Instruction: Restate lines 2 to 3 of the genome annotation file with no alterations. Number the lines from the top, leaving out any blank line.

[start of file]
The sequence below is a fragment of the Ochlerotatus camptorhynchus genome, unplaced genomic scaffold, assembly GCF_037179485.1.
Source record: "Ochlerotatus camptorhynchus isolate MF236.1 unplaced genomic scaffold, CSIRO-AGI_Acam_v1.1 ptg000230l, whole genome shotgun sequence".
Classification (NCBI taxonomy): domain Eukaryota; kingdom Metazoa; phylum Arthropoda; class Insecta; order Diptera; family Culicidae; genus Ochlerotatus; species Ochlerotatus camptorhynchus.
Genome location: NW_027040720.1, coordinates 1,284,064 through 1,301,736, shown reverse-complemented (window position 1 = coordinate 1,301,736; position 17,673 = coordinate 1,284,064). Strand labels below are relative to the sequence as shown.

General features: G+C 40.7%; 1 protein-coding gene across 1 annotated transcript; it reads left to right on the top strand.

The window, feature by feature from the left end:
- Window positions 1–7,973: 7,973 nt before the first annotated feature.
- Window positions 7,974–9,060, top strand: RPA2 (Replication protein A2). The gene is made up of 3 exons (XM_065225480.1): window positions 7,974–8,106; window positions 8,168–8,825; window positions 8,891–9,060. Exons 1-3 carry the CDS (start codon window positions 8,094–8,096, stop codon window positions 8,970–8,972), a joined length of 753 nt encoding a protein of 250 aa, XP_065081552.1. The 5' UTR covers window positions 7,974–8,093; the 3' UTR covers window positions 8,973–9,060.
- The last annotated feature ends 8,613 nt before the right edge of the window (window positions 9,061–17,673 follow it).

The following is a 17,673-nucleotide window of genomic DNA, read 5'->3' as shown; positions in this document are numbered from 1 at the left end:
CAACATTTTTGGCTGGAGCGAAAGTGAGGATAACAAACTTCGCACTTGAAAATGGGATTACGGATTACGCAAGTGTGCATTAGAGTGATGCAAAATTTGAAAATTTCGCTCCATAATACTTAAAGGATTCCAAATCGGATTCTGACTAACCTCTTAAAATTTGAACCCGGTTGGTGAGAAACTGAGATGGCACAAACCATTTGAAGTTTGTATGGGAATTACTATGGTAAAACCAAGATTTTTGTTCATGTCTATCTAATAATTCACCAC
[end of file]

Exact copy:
Source record: "Ochlerotatus camptorhynchus isolate MF236.1 unplaced genomic scaffold, CSIRO-AGI_Acam_v1.1 ptg000230l, whole genome shotgun sequence".
Classification (NCBI taxonomy): domain Eukaryota; kingdom Metazoa; phylum Arthropoda; class Insecta; order Diptera; family Culicidae; genus Ochlerotatus; species Ochlerotatus camptorhynchus.